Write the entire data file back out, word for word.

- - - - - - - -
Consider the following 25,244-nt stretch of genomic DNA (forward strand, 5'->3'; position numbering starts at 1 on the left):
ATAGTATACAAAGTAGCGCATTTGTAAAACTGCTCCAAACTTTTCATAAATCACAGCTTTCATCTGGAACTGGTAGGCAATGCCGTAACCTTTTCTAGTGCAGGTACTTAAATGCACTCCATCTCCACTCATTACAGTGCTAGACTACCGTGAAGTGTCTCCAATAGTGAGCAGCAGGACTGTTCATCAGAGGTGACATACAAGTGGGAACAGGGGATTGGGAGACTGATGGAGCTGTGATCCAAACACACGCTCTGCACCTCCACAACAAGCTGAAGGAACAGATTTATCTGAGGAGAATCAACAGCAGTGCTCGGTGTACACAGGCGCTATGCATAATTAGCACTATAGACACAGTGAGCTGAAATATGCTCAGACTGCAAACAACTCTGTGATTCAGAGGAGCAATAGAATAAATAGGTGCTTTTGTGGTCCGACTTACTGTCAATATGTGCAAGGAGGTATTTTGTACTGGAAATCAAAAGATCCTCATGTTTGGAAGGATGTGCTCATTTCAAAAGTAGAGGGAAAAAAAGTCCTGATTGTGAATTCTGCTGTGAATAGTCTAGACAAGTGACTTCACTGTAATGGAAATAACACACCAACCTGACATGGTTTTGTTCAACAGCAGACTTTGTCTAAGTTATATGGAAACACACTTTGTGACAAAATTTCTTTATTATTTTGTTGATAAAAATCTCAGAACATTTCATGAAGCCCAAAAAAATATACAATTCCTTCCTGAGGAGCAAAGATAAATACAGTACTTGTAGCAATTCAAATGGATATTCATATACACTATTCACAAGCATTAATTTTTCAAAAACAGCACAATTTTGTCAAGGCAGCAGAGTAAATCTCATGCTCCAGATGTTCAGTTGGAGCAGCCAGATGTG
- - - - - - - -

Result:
Consider the following 25,244-nt stretch of genomic DNA (forward strand, 5'->3'; position numbering starts at 1 on the left):
ATAGTATACAAAGTAGCGCATTTGTAAAACTGCTCCAAACTTTTCATAAATCACAGCTTTCATCTGGAACTGGTAGGCAATGCCGTAACCTTTTCTAGTGCAGGTACTTAAATGCACTCCATCTCCACTCATTACAGTGCTAGACTACCGTGAAGTGTCTCCAATAGTGAGCAGCAGGACTGTTCATCAGAGGTGACATACAAGTGGGAACAGGGGATTGGGAGACTGATGGAGCTGTGATCCAAACACACGCTCTGCACCTCCACAACAAGCTGAAGGAACAGATTTATCTGAGGAGAATCAACAGCAGTGCTCGGTGTACACAGGCGCTATGCATAATTAGCACTATAGACACAGTGAGCTGAAATATGCTCAGACTGCAAACAACTCTGTGATTCAGAGGAGCAATAGAATAAATAGGTGCTTTTGTGGTCCGACTTACTGTCAATATGTGCAAGGAGGTATTTTGTACTGGAAATCAAAAGATCCTCATGTTTGGAAGGATGTGCTCATTTCAAAAGTAGAGGGAAAAAAAGTCCTGATTGTGAATTCTGCTGTGAATAGTCTAGACAAGTGACTTCACTGTAATGGAAATAACACACCAACCTGACATGGTTTTGTTCAACAGCAGACTTTGTCTAAGTTATATGGAAACACACTTTGTGACAAAATTTCTTTATTATTTTGTTGATAAAAATCTCAGAACATTTCATGAAGCCCAAAAAAATATACAATTCCTTCCTGAGGAGCAAAGATAAATACAGTACTTGTAGCAATTCAAATGGATATTCATATACACTATTCACAAGCATTAATTTTTCAAAAACAGCACAATTTTGTCAAGGCAGCAGAGTAAATCTCATGCTCCAGATGTTCAGTTGGAGCAGCCAGATGTG